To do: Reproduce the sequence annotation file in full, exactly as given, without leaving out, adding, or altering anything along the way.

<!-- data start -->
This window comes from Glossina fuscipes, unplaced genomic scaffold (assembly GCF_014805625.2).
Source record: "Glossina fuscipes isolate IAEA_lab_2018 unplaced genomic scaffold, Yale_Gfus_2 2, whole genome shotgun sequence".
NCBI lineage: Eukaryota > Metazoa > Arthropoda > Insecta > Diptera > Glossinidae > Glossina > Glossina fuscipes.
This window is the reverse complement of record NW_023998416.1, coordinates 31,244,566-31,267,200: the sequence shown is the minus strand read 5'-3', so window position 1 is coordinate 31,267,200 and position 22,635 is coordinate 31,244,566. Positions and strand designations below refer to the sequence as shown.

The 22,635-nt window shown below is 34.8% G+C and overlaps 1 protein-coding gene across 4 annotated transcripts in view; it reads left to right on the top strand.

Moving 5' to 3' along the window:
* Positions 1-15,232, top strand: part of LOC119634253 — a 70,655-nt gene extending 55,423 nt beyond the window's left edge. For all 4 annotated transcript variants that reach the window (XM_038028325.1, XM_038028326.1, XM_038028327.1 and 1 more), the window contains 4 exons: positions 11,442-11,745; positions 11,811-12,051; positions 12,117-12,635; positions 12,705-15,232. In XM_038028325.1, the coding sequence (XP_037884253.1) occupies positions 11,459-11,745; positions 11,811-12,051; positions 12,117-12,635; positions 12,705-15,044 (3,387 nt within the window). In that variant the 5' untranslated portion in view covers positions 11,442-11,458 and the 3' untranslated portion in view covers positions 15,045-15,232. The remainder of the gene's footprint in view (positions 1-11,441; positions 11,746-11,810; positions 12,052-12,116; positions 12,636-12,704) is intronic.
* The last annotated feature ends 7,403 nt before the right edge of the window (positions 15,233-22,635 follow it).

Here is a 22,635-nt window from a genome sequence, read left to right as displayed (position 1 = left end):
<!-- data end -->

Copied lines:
This window comes from Glossina fuscipes, unplaced genomic scaffold (assembly GCF_014805625.2).
Source record: "Glossina fuscipes isolate IAEA_lab_2018 unplaced genomic scaffold, Yale_Gfus_2 2, whole genome shotgun sequence".
NCBI lineage: Eukaryota > Metazoa > Arthropoda > Insecta > Diptera > Glossinidae > Glossina > Glossina fuscipes.
This window is the reverse complement of record NW_023998416.1, coordinates 31,244,566-31,267,200: the sequence shown is the minus strand read 5'-3', so window position 1 is coordinate 31,267,200 and position 22,635 is coordinate 31,244,566. Positions and strand designations below refer to the sequence as shown.

The 22,635-nt window shown below is 34.8% G+C and overlaps 1 protein-coding gene across 4 annotated transcripts in view; it reads left to right on the top strand.

Moving 5' to 3' along the window:
* Positions 1-15,232, top strand: part of LOC119634253 — a 70,655-nt gene extending 55,423 nt beyond the window's left edge. For all 4 annotated transcript variants that reach the window (XM_038028325.1, XM_038028326.1, XM_038028327.1 and 1 more), the window contains 4 exons: positions 11,442-11,745; positions 11,811-12,051; positions 12,117-12,635; positions 12,705-15,232. In XM_038028325.1, the coding sequence (XP_037884253.1) occupies positions 11,459-11,745; positions 11,811-12,051; positions 12,117-12,635; positions 12,705-15,044 (3,387 nt within the window). In that variant the 5' untranslated portion in view covers positions 11,442-11,458 and the 3' untranslated portion in view covers positions 15,045-15,232. The remainder of the gene's footprint in view (positions 1-11,441; positions 11,746-11,810; positions 12,052-12,116; positions 12,636-12,704) is intronic.
* The last annotated feature ends 7,403 nt before the right edge of the window (positions 15,233-22,635 follow it).

Here is a 22,635-nt window from a genome sequence, read left to right as displayed (position 1 = left end):